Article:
June 9, 2020
Paycheck Protection Program (PPP) Flexibility Act
- Covered period for loan forgiveness increased to 24 weeks from 8 weeks - Borrowers now have up to 24 weeks over which they can spend their PPP funds. Existing PPP borrowers have the option to stick with the original 8-week covered period or they can choose to extend the covered period to 24 weeks. New PPP borrowers will have a 24-week covered period, but in no cases, can the covered period extend beyond 12.31.20.
- Payroll costs threshold decreased to 60% from 75% - The portion of the PPP loan proceeds that must be used to pay eligible payroll costs was decreased to 60%. The remaining 40% can be used to pay eligible nonpayroll costs which include: rent, interest on mortgages/business loans and utilities. On Monday, June 8th the SBA and US Treasury clarified in a joint statement that IF the borrower uses less than 60% of the PPP loan amount for eligible payroll costs during the forgiveness covered period, the borrower WILL continue to be eligible for partial loan forgiveness.
- Period to restore workforce levels and wages to pre-pandemic levels lengthened - Borrowers now have the full 24-week covered period to restore headcount and wages to the level that existed on 02.15.20 to be eligible for full loan forgiveness. This must be done no later than 12.31.20, a change from the previous deadline of 06.30.20.
- Safe harbor for full-time equivalent (FTE) reductions - The Act provides two new exceptions that allow borrowers to potentially achieve full PPP loan forgiveness even if they do not restore their FTE headcount to their pre-pandemic FTE headcount that existed on 02.15.20. These safe harbor exceptions allow borrowers to adjust their FTE headcount if they could not find qualified employees or were unable to restore business operations to 02.15.20 levels due to COVID-19 related operating restrictions. The first safe harbor exception applies if the borrower is unable to rehire individuals who were employees on 02.15.20 AND unable to hire similarly qualified individuals for unfilled positions by 12.31.20. The second safe harbor exception applies if the borrower is unable to return to the same level of business activity the business was operating at 02.15.20 due to compliance requirements or guidance issued between 03.01.20 and 12.31.20 by the Secretary of Health and Human Services, the Director of the Centers for Disease Control and Prevention, or the Occupational Safety and Health Administration, related to worker OR customer safety requirements related to COVID-19.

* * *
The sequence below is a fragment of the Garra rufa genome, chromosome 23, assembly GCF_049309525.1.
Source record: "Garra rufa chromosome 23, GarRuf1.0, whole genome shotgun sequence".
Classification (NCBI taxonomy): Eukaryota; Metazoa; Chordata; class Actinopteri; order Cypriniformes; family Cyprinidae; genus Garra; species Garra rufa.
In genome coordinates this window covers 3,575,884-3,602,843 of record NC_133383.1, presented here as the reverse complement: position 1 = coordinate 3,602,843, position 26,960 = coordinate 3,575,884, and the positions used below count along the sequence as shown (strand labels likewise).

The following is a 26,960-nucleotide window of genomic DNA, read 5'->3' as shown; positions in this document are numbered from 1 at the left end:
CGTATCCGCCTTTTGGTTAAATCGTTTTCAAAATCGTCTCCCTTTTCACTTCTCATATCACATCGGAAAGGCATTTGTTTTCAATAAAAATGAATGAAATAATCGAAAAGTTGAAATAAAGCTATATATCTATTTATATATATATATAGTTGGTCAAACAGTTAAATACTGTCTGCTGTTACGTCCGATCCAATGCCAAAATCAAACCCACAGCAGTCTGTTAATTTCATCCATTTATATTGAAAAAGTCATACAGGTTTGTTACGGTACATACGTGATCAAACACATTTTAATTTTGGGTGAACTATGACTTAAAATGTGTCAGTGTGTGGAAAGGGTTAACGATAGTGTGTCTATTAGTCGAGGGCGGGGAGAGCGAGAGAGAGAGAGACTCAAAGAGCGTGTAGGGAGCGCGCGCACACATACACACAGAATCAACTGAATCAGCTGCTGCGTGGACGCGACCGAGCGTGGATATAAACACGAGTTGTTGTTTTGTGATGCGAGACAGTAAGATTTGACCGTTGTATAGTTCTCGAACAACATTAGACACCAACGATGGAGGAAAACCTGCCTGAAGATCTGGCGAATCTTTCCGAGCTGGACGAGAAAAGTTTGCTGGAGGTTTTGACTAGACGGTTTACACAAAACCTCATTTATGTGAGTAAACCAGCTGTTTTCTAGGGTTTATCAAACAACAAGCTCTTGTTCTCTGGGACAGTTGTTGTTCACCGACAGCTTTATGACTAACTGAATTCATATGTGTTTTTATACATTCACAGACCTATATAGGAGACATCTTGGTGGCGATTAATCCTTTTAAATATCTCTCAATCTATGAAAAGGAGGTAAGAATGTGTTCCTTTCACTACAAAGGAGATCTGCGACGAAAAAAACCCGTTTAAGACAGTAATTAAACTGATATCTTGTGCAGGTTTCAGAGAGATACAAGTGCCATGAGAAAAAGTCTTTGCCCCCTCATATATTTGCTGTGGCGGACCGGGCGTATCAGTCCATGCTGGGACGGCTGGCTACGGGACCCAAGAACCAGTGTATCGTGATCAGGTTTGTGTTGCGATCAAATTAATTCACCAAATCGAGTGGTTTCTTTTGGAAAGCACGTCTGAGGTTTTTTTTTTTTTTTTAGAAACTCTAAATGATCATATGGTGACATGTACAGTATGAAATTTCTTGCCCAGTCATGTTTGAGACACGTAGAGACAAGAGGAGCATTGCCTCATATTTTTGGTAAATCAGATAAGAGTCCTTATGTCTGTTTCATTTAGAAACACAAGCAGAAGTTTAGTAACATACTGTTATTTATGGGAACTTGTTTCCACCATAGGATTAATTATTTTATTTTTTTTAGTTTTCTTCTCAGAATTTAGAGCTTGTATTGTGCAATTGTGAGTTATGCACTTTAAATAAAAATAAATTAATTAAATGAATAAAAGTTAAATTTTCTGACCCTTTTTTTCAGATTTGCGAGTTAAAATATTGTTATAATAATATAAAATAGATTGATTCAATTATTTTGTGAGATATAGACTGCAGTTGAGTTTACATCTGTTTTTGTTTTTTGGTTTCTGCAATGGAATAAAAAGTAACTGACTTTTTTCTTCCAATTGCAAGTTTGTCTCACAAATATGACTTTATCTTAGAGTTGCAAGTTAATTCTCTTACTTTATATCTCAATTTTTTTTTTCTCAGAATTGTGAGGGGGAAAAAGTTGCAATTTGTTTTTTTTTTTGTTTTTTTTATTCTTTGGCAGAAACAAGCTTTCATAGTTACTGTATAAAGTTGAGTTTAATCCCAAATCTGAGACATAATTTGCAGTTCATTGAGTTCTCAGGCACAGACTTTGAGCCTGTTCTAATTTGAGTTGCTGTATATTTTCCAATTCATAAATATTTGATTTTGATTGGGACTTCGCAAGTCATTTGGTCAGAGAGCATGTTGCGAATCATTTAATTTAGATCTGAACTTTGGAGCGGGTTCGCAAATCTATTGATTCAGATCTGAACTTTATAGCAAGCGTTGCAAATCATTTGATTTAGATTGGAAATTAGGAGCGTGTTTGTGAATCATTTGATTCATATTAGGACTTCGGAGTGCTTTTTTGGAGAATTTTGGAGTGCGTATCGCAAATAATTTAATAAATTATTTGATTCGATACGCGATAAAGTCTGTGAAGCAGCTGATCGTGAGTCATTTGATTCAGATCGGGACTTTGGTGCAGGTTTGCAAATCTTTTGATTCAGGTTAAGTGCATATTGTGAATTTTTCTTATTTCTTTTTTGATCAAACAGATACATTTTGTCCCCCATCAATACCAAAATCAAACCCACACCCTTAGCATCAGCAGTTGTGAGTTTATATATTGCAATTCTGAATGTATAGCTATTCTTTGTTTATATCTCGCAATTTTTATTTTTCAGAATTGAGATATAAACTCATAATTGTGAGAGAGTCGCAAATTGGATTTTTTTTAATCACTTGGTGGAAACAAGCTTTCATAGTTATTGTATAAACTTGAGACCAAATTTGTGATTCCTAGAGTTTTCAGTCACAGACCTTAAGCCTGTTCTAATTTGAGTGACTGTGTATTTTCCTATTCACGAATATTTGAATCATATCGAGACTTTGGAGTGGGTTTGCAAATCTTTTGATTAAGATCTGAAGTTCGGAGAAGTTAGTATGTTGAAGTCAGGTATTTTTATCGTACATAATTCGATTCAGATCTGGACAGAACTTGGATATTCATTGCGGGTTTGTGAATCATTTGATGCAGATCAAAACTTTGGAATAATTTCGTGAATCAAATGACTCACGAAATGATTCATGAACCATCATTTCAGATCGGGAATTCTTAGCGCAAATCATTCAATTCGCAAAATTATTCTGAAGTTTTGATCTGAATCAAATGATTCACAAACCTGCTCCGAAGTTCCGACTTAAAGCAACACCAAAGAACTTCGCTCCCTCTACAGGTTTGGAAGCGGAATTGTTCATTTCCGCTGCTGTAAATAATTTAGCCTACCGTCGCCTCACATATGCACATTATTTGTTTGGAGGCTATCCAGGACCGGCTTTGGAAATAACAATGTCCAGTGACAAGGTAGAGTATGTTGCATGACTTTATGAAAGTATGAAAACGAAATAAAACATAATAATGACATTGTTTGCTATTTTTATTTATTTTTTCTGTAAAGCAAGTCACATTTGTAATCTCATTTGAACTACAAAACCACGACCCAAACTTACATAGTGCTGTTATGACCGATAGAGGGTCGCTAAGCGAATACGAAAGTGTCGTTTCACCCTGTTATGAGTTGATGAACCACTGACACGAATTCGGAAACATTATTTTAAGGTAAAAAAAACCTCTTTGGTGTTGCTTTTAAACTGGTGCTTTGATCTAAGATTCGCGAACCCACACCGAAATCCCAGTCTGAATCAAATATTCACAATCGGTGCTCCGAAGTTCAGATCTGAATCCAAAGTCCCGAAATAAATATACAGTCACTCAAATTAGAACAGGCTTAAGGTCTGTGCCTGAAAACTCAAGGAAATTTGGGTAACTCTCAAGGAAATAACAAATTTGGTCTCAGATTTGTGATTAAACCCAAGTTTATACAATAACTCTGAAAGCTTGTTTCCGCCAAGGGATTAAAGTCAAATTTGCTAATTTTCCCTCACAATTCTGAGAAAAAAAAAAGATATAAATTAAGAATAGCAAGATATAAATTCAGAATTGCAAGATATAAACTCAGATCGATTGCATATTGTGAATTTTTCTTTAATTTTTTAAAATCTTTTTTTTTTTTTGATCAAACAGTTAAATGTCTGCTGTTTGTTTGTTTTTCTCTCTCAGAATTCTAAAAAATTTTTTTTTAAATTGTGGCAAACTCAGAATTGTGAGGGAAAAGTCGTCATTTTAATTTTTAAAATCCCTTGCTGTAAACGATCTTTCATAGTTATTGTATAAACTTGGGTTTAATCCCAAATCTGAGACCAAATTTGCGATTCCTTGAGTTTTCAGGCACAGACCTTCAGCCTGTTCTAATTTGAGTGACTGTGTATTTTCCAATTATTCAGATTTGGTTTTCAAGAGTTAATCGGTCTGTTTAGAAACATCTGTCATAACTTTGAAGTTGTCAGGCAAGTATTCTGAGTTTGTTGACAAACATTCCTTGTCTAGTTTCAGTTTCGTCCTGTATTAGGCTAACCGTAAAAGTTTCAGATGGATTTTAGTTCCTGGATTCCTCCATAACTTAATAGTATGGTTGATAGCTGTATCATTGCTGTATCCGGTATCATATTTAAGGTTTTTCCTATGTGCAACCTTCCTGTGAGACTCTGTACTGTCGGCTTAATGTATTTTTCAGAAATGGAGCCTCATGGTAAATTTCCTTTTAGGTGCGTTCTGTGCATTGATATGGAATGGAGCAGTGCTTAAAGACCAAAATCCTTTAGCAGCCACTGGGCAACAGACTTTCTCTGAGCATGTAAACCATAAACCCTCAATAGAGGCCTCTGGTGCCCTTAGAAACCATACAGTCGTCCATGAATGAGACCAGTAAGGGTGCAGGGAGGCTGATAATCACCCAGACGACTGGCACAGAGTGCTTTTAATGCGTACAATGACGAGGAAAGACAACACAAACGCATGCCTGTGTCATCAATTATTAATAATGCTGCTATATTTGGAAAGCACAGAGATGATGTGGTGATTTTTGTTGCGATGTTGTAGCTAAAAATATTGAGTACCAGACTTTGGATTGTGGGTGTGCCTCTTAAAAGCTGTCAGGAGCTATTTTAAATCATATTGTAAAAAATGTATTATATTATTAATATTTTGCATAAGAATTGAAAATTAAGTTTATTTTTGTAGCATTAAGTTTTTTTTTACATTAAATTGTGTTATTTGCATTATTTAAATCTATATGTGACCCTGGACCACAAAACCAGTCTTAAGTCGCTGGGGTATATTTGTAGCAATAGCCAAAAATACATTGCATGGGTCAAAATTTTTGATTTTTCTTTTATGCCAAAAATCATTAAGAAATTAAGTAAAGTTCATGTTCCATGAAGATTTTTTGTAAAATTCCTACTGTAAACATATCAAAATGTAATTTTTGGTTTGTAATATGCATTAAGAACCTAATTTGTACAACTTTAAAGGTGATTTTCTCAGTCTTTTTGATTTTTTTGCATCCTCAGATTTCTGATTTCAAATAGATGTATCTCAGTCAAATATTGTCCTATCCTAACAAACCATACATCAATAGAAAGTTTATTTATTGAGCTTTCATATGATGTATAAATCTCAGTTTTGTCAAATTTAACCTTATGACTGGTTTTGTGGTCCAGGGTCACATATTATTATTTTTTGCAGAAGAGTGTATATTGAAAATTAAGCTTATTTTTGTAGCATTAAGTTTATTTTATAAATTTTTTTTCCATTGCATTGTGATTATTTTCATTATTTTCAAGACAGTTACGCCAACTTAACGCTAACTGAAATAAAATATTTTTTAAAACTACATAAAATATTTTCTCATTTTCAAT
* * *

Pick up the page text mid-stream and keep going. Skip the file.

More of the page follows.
- Deferral of employer payroll taxes now permitted - The Act allows PPP borrowers to also delay the payment of the employer portion of payroll taxes (50% of the payment until the end of 2021 and the other 50% until the end of 2022). Such deferral was previously prohibited under the CARES Act.
- Loan maturity for new PPP loans increased to 5 years - All loans approved by the SBA on or after 06.05.20 will have a 5-year term rather than a 2-year term. The interest rate remains at 1% for the unforgiven portion of the loan.
- Loan deferral period increased - The deferral period for payments of principal, interest and fees on PPP loans has been extended until the date the SBA remits the borrower's loan forgiveness amount to the lender. Previously, the deferral period expired 6 months from the PPP funding date.
There is still an additional $100 billion in PPP funds available. All PPP loan applications must be approved by 06.30.20. The program period was not extended by the Act.
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